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Jack Mccleary

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CALIFORNIA | LOCAL
March 15, 1995 | MICHAEL ARKUSH
Dr. Jack McCleary is a dermatologist who wants to change the face of health care in California. "I would like to see every individual in California involved in their health care," said McCleary, who has a Sherman Oaks practice. "We could sure cut health-care costs a great deal." McCleary, 67, of Hidden Hills, may have a chance to do just that. Last week, he was elected president-elect of the California Medical Assn., the largest state medical association in the nation.
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CALIFORNIA | LOCAL
March 15, 1995 | MICHAEL ARKUSH
Dr. Jack McCleary is a dermatologist who wants to change the face of health care in California. "I would like to see every individual in California involved in their health care," said McCleary, who has a Sherman Oaks practice. "We could sure cut health-care costs a great deal." McCleary, 67, of Hidden Hills, may have a chance to do just that. Last week, he was elected president-elect of the California Medical Assn., the largest state medical association in the nation.
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NEWS
October 8, 1992
Verdugo Hills Hospital will present forums on Propositions 161 and 166, which will appear on the November ballot. Proposition 161, the physician-assisted death in terminal cases initiative, will be discussed Tuesday. Attorney Michael H. White, president of Californians Against Human Suffering and author of the initiative, will speak in favor of the proposition, and Dr. J. Gale Katterhagen will present the argument against. On Oct.
CALIFORNIA | LOCAL
April 16, 1987 | TED VOLLMER, Times Staff Writer
The region's two major health-care trade associations warned Wednesday that unless the government pumps more money into the troubled Los Angeles trauma care network, it will collapse as more hospitals withdraw from the 3-year-old program. Officials of the Hospital Council of Southern California and the Los Angeles County Medical Assn. said that a funding program that once provided some reimbursement to trauma hospitals for those indigent patients without insurance should be restored immediately.
CALIFORNIA | LOCAL
September 14, 1986 | JUDY PASTERNAK, Times Staff Writer
The Los Angeles County Medical Assn. is ending its promotional arrangement with a hot line for physicians who want to learn which patients have a history of filing lawsuits. But the Los Angeles Trial Lawyers Assn., which launched a retaliatory service, plans to continue offering information by telephone and through the mail about doctors who have been sued.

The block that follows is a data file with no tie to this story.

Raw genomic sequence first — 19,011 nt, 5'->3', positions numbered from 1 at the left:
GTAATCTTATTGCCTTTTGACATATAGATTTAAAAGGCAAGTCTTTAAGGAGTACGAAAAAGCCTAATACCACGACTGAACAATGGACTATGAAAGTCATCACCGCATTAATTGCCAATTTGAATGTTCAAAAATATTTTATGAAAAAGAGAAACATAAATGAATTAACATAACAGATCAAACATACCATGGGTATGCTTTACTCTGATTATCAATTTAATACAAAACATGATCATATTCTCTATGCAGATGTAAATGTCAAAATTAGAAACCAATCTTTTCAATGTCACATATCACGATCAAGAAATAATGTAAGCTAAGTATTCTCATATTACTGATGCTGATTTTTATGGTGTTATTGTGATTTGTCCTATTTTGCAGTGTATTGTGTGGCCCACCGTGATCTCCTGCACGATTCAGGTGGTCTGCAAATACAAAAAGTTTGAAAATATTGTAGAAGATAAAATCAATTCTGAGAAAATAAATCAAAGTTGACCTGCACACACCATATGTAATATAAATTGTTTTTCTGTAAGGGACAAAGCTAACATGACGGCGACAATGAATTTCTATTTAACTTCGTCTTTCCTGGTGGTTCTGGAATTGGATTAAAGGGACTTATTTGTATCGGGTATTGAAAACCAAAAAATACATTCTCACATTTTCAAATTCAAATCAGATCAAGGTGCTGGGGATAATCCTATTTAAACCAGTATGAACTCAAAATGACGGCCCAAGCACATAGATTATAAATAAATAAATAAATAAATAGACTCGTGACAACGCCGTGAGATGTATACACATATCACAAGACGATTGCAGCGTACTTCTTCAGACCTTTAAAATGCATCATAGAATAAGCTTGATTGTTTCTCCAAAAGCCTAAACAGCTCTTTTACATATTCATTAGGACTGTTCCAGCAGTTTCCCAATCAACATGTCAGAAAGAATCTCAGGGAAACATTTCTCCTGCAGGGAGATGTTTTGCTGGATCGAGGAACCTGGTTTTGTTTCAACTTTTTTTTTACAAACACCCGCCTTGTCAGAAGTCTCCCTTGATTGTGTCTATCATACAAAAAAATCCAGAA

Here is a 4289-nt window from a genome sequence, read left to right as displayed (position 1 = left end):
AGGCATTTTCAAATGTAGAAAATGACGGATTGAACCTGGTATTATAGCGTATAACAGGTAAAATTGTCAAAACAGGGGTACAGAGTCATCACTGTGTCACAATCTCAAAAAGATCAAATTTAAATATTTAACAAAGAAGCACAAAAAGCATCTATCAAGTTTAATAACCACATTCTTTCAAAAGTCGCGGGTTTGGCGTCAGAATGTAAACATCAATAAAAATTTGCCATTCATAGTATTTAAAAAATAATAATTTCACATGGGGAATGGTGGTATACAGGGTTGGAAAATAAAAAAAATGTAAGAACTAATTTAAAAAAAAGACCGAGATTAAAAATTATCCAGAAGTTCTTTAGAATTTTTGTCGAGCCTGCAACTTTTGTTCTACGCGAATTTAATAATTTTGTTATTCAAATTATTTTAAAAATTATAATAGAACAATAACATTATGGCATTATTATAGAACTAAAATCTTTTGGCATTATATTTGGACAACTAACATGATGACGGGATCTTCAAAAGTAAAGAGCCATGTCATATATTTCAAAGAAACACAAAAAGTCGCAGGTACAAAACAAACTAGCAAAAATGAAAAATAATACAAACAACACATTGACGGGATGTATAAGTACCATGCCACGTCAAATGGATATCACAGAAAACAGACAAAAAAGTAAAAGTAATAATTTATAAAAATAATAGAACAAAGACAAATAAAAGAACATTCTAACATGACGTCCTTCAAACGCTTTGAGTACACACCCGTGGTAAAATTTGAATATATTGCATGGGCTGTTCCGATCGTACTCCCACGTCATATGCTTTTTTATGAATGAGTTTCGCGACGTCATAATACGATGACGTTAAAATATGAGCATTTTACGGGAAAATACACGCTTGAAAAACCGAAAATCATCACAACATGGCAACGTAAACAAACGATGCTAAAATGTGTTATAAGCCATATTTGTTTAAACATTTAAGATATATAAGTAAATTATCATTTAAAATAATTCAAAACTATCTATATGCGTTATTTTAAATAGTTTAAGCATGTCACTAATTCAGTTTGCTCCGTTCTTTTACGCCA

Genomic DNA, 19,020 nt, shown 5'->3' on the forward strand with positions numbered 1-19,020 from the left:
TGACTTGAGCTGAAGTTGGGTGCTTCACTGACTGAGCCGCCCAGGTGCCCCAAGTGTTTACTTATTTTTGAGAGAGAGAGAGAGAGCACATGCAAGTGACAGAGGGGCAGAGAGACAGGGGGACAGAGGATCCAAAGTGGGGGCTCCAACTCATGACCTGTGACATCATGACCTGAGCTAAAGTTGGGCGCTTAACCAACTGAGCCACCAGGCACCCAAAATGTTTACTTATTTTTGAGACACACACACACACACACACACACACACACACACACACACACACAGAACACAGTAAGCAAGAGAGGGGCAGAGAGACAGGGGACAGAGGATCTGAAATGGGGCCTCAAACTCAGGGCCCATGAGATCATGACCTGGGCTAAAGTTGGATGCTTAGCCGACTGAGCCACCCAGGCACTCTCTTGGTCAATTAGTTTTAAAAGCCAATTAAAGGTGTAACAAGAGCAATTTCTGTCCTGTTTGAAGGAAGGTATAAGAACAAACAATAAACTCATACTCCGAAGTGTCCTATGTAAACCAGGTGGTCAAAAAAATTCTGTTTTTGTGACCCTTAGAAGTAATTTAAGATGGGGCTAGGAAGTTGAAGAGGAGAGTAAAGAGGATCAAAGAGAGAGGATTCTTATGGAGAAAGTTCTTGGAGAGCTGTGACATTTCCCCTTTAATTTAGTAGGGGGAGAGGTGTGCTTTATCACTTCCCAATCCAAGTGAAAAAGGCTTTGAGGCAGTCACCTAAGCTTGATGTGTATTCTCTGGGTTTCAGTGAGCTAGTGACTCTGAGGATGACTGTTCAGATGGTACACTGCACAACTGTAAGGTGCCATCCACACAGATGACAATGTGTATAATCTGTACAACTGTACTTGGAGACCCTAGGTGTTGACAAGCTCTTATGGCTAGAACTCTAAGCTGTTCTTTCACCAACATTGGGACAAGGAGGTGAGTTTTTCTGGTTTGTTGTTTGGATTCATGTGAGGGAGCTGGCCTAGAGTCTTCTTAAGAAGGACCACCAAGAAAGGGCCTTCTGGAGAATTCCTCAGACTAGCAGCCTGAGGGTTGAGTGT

CALIFORNIA | LOCAL
January 4, 1987 | DAVID REYES and HARRY NELSON, Times Medical Writers
Medi-Cal patients may find it more difficult to get outpatient treatment for their ailments after a 10% cut in some Medi-Cal payments ordered by the Deukmejian Administration goes into effect Feb. 1, medical leaders say. Not only is the number of private physicians willing to see Medi-Cal patients expected to dwindle as a result of the cuts in their fees, but the patient load at already overburdened facilities like UC Irvine Medical Center is likely to increase, according to health authorities.
NEWS
January 4, 1987 | HARRY NELSON, Times Medical Writer
Medi-Cal patients may find it more difficult to get outpatient treatment for their ailments after a 10% cut in some Medi-Cal payments ordered by the Deukmejian Administration goes into effect Feb. 1, medical leaders say. Not only is the number of private physicians willing to see Medi-Cal patients expected to dwindle as a result of the cut in their fees, but the patient load at already overburdened county outpatient facilities is likely to increase, according to health authorities.
NEWS
January 26, 1988 | ALLAN PARACHINI, Times Staff Writer
Skin specialists and drugstores said Monday they had been overrun with inquiries and orders for Retin-A, an acne medication identified late last week as possibly the first medically legitimate treatment for sun-induced skin wrinkles.
BUSINESS
February 6, 1989 | JESUS SANCHEZ, Times Staff Writer
What do you do when you're floating in the middle of a Hawaiian lagoon and all of a sudden the urge strikes to call the office in Los Angeles? It's no problem if you are radio industry executive Norman J. Pattiz. Pattiz, who was loath to abandon his comfortable inflatable raft during a recent Hawaiian vacation, just reached for his $1,700 portable phone and-- voila-- L.A. was on the line.
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